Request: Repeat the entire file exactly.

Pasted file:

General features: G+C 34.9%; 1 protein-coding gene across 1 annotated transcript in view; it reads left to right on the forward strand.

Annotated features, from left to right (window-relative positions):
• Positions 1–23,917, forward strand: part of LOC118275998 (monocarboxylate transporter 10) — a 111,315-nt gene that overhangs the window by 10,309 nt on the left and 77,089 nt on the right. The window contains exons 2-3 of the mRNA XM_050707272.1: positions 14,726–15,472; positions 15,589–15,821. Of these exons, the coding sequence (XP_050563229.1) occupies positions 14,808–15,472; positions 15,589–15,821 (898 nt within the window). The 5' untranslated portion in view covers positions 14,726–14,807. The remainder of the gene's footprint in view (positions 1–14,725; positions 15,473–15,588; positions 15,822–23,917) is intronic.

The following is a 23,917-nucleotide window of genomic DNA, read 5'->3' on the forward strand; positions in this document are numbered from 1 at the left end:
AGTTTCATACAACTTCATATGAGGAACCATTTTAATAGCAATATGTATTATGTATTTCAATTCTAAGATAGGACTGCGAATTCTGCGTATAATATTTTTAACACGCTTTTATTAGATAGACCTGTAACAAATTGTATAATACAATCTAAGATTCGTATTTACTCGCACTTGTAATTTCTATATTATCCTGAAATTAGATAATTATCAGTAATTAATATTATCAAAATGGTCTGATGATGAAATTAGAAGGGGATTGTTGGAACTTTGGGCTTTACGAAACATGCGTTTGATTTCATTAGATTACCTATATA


General features: G+C 34.9%; 1 protein-coding gene across 1 annotated transcript in view; it reads left to right on the forward strand.

Annotated features, from left to right (window-relative positions):
• Positions 1–23,917, forward strand: part of LOC118275998 (monocarboxylate transporter 10) — a 111,315-nt gene that overhangs the window by 10,309 nt on the left and 77,089 nt on the right. The window contains exons 2-3 of the mRNA XM_050707272.1: positions 14,726–15,472; positions 15,589–15,821. Of these exons, the coding sequence (XP_050563229.1) occupies positions 14,808–15,472; positions 15,589–15,821 (898 nt within the window). The 5' untranslated portion in view covers positions 14,726–14,807. The remainder of the gene's footprint in view (positions 1–14,725; positions 15,473–15,588; positions 15,822–23,917) is intronic.

The following is a 23,917-nucleotide window of genomic DNA, read 5'->3' on the forward strand; positions in this document are numbered from 1 at the left end:
AGTTTCATACAACTTCATATGAGGAACCATTTTAATAGCAATATGTATTATGTATTTCAATTCTAAGATAGGACTGCGAATTCTGCGTATAATATTTTTAACACGCTTTTATTAGATAGACCTGTAACAAATTGTATAATACAATCTAAGATTCGTATTTACTCGCACTTGTAATTTCTATATTATCCTGAAATTAGATAATTATCAGTAATTAATATTATCAAAATGGTCTGATGATGAAATTAGAAGGGGATTGTTGGAACTTTGGGCTTTACGAAACATGCGTTTGATTTCATTAGATTACCTATATA